SOWN Timber Expo 2013
The inaugural SOWN Timber Expo 'Weeds to Woodcaft' was held on Sunday 9 June at Yoorala Street Parklands. After a night of rain, the drizzle stopped just as the last marquee went up. Soon the sausages were sizzling, the music playing and a few hundred locals and visitors flowed in to join the fun, smell the camphor and watch Rob Whyte launch his new book.
This Community event was the culmination of an Energex sponsored 12 month project to research the hobby and commercial use of weed tree timbers. SOWN worked with various community groups to find out what kind of 'weed' timbers and vines might be useful and salvageable.
The gorgeously scented and insect repellent Camphor Laurel is an invasive weed with tremendous possibilities. The Samford Men's Shed (SAMS) teamed up with SOWN to make use of salvaged camphor slabs and offcuts. These were used to produce insect repellent coathangers, mothballs and delicate bags of shavings for drawers.
Rob McKee of the Woodturners Society of Queensland demonstrated turning on a lathe while woodcarver Sandra Skodnik showed expo-goers how to hand carve sculptures out of salvaged timbers.
The SOWN Camphor Challenge
Sponsored by local businesses, the SOWN Camphor Challenge allowed local woodturners and carvers to showcase their skills using Camphor Laurel and tell stories behind the timber which they had bought or salvaged.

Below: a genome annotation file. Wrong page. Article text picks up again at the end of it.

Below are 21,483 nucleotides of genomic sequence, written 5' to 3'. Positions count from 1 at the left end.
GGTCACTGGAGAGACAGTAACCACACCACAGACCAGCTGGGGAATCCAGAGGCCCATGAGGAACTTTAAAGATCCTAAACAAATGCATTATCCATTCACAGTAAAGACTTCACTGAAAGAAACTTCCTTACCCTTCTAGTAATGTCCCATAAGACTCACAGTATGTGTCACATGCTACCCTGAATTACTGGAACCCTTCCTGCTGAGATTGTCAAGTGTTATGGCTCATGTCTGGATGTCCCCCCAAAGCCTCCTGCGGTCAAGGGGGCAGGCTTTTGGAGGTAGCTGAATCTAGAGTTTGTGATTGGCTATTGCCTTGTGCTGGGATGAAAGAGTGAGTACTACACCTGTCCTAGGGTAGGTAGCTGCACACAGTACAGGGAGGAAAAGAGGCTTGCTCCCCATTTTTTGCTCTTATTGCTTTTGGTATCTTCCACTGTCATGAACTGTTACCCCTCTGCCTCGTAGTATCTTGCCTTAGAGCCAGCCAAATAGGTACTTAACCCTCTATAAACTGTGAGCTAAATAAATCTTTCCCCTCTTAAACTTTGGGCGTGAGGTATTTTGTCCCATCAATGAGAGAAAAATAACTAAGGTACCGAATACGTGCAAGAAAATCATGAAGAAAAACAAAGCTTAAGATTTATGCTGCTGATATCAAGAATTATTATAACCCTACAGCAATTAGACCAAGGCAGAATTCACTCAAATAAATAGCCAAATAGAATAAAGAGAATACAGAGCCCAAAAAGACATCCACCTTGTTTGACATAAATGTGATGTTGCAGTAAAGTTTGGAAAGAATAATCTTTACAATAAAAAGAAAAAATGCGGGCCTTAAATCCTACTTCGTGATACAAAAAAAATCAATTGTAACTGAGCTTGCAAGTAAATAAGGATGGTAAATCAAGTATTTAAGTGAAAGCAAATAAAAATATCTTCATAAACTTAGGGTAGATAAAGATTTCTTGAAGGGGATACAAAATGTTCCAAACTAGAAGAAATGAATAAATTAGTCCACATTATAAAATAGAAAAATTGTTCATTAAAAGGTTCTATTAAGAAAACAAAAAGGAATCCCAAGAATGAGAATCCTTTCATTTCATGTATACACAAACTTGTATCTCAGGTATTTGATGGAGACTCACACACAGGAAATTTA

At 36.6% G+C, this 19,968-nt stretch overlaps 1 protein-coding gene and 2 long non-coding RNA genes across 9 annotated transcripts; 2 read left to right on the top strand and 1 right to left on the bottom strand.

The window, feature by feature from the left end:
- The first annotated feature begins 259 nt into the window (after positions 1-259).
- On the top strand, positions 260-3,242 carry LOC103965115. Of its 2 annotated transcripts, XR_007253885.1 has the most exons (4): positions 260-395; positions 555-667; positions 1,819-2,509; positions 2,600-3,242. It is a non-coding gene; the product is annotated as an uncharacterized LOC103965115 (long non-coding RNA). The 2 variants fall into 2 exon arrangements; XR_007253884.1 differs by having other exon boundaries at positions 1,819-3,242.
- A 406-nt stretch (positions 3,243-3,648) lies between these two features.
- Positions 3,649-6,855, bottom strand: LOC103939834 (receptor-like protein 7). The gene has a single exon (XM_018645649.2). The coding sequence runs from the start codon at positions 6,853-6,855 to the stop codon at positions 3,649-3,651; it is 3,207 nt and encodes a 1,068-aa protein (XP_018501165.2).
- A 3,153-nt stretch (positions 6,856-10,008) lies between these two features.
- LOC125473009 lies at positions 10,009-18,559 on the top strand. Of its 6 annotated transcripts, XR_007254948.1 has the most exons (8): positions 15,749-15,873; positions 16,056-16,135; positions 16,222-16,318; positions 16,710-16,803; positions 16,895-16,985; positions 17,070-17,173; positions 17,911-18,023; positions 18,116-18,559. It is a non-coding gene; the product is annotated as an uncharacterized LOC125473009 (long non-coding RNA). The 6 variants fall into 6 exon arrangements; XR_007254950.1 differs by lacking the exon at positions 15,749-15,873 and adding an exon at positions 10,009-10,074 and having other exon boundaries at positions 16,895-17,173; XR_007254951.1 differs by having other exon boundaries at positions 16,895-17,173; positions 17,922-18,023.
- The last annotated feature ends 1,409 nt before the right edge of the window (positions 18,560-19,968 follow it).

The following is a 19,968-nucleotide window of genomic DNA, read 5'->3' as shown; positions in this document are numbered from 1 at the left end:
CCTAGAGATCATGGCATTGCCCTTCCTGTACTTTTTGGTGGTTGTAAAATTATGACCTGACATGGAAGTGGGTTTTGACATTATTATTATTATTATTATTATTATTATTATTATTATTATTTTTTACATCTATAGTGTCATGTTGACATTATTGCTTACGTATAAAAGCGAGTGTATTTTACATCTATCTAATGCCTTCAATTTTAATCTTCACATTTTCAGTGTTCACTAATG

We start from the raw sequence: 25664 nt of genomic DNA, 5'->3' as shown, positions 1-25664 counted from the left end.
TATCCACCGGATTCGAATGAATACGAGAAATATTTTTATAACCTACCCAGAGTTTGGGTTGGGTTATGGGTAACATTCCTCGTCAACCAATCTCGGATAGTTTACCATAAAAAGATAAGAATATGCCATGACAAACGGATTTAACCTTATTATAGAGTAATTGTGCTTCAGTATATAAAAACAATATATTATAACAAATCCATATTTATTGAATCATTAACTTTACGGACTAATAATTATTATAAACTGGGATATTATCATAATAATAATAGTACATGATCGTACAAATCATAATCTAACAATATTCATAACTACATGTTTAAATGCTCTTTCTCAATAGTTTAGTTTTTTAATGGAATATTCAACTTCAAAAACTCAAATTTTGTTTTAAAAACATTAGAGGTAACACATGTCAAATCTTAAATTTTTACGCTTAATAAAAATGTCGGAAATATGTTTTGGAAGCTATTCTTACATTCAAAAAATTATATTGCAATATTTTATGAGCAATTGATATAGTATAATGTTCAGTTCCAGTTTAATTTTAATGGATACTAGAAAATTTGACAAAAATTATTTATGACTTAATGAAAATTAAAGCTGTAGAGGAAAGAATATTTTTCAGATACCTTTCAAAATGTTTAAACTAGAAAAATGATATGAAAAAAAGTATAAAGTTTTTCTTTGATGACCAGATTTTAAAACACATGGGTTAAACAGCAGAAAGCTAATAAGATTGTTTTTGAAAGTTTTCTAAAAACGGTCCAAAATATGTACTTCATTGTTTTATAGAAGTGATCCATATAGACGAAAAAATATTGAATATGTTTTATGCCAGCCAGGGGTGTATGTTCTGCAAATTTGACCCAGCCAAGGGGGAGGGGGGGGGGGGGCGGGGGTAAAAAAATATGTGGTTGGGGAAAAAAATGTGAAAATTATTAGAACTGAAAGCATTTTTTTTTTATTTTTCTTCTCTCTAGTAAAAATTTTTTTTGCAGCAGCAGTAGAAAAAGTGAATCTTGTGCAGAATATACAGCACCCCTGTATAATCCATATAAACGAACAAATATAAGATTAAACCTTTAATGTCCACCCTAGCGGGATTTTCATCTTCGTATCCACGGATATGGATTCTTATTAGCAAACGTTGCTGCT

The winners were Phil Harris (1st prize) for his large, turned Camphor platter, Clive Botting (2nd prize for his carved 'Surfing Dolphin') and Graham Mackin (3rd prize for his trinket box). Clive Botting's second entry (a carved Bilby) won the People's Choice Award.
Weaving with weeds
Invasive weeds commonly found around our waterways that are useful for weaving include Cats Claw Creeper, Morning Glory and Elephant Grass.
Rene Bahloo from 'Weavery' showed eight workshop participants basketry techniques to turn weedy Cocos palm inflorescences into functional works of art.
Fibrecraft artist Floss Wainwright demonstrated weaving with the much maligned Cats Claw Creeper.
The Reclaimers Street Orchestra played throughout the day. With guitars, cellos and violins made in workshops from tin cans, fishing line, salvaged timbers and bamboo they were a hit. The perfect entertainment for a festival all about making the most out of things.
The kids marquee was perhaps the busiest of the day. A wishing tree made from a weedy branch of Chinese Elm (Celtis sinensis) was brought from a restoration and decorated with wishes on paper scraps. Little hands turned pre-cut and sanded jacaranda rounds into decorated pendants. When these ran out they experimented with bamboo and cotton creations.
The Gap State High School also displayed student art inspired by walks along the creek behind the school.
Rob Whyte's new, expanded edition of 'The creek in our backyard: a practical guide to habitat restoration' was launched with a speech by Anna Harisson. Her sense of humour won over the crowd and by the end of the Expo all 480 copies of the book brought for the day had been snapped up. A further 80 were distributed the following Tuesday with more boxes being made available to local groups and individuals after a copy.
The SOWN nursery stall displayed some of the various native plants grown for restorations and mentioned in 'the creek in our backyard'. Plenty of inspiration for replacing those weeds which are better off becoming woodcraft.